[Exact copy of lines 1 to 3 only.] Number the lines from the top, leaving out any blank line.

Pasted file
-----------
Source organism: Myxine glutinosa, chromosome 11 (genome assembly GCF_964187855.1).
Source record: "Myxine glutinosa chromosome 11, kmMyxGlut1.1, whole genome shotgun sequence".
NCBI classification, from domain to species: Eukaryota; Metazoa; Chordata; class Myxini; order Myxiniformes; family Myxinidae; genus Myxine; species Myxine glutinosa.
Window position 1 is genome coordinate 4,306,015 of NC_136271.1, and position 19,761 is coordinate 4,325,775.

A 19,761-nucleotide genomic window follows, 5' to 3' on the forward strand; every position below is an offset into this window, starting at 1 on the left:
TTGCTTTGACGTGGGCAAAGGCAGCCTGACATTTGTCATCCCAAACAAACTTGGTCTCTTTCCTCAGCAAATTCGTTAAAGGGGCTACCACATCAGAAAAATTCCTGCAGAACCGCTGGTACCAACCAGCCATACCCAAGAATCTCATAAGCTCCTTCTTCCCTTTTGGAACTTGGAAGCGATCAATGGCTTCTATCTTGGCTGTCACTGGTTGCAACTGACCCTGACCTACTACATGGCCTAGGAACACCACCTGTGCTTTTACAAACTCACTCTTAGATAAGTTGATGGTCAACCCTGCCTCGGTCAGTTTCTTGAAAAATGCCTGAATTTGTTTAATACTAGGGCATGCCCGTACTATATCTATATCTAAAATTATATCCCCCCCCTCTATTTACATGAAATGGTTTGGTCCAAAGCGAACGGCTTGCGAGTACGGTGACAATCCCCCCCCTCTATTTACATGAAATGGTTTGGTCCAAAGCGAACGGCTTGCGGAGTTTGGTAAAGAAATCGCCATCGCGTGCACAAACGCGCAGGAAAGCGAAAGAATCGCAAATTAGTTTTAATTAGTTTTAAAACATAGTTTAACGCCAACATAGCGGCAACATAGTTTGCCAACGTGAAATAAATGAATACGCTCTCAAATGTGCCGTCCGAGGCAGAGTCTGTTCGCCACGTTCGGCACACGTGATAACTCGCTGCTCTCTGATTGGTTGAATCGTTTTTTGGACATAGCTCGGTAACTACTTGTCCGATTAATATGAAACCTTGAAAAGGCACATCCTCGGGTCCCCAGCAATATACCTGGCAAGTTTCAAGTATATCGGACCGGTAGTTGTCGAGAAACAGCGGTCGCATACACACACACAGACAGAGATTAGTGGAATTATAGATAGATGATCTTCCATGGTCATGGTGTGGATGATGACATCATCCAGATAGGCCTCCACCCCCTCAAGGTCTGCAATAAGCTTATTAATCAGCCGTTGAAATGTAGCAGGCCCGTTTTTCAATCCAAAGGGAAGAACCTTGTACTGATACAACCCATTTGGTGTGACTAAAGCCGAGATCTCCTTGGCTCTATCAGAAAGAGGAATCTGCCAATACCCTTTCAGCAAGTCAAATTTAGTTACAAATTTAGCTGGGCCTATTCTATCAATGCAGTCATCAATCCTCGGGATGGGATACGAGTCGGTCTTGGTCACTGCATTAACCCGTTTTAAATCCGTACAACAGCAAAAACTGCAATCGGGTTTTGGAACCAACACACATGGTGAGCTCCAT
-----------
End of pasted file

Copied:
Source organism: Myxine glutinosa, chromosome 11 (genome assembly GCF_964187855.1).
Source record: "Myxine glutinosa chromosome 11, kmMyxGlut1.1, whole genome shotgun sequence".
NCBI classification, from domain to species: Eukaryota; Metazoa; Chordata; class Myxini; order Myxiniformes; family Myxinidae; genus Myxine; species Myxine glutinosa.